Gao Zhisheng's family first prison visit since March 2012
The younger brother and father-in-law of Chinese Christian human rights lawyer Gao Zhisheng were allowed to visit him at Shaya Prison in Xinjiang Uyghur Autonomous Region on Jan. 12, reports Jeremy Reynalds, Senior Correspondent for ASSIST News Service.
According to a news release by human rights organization Christian Solidarity worldwide (CSW), it was the first family visit he had received since March 2012.
After the visit, CSW said Human Rights in China reported that Gao's mind seemed “clear,” and he spoke normally.
CSW said that Gao Zhisheng, a prominent Beijing human rights lawyer who has defended house church Christians, was first detained in 2009. Following international pressure Gao reappeared in March 2010. He told the Associated Press he had been severely tortured whilst in prison.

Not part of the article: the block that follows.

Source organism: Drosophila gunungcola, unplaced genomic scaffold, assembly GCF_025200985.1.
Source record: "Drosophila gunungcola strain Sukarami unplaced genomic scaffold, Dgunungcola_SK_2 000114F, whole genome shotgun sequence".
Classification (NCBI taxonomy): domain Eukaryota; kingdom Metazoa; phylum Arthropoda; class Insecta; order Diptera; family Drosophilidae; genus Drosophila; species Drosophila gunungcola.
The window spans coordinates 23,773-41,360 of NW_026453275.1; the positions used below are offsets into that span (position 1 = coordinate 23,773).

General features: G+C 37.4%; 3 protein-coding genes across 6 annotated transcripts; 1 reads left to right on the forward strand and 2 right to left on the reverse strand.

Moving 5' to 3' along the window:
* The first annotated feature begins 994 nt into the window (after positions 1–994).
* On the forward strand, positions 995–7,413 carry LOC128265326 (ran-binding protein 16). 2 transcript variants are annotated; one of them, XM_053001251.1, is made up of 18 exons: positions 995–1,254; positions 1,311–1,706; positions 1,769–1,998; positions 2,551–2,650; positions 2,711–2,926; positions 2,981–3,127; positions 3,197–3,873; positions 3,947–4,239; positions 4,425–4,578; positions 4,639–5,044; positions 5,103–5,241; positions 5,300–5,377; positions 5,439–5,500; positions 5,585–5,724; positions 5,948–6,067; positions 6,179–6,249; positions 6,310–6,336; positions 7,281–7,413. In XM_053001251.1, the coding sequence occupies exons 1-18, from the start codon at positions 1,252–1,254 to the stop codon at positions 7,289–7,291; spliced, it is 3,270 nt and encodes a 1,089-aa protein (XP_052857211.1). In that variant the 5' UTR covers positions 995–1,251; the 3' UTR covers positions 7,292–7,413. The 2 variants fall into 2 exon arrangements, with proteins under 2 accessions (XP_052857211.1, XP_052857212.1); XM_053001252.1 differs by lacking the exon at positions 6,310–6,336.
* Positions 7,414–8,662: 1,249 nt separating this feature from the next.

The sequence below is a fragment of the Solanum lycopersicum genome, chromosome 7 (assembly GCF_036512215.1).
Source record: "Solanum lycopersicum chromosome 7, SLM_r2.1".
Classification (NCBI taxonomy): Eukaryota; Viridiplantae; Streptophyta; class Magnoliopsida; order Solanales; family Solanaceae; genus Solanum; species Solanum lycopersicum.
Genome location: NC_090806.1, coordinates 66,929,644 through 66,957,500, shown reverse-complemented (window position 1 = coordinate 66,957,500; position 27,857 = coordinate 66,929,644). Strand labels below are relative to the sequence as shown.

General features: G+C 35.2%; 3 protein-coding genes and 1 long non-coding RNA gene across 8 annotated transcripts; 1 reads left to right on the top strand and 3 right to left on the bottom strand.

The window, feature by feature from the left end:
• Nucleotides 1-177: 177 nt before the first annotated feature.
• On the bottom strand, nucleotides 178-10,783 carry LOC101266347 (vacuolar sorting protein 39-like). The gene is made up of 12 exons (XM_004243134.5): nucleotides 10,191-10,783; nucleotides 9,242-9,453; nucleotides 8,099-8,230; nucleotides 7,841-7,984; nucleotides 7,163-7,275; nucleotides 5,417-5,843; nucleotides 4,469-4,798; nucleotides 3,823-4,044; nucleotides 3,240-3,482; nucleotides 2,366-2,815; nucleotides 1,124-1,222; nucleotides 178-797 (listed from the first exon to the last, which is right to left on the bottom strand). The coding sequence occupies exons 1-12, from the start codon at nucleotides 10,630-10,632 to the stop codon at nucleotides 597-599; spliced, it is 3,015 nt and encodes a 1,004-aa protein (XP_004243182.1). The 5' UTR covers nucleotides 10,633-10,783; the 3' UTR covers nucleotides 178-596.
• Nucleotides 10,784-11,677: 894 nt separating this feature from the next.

He disappeared again in April 2010 and nothing was known of his whereabouts until Dec. 16 2011, when the Chinese news agency Xinhua reported that Gao had violated the terms of his probation and had been returned to prison for three years. Gao's brother Gao Zhiyi has repeatedly requested permission to visit him in prison.
CSW said this month's visit is important confirmation that Gao is still alive. In Aug. 2012, two human rights defense lawyers who traveled from Beijing to meet with Gao were told that he did not want to see any family or lawyers.
Then in Nov 2012, CSW reported, on the eve of the 18th National Party Congress, Gao's family received a letter purporting to be from Gao himself instructing them not to visit him. His brother thought the letter was strange and became worried for Gao's safety.
Andrew Johnston, advocacy director at CSW, said in the news release, “CSW is very pleased that two members Gao Zhisheng's family have been allowed to visit him in prison. However, we remain concerned about the lack of information about Gao's well-being and the schedule for his release.”
He added, “We urge the Chinese authorities to allow Gao's family and legal representatives access to him in prison and to ensure that he is treated in line with the standards set out in the UN's Standard Minimum Rules for the Treatment of Prisoners.”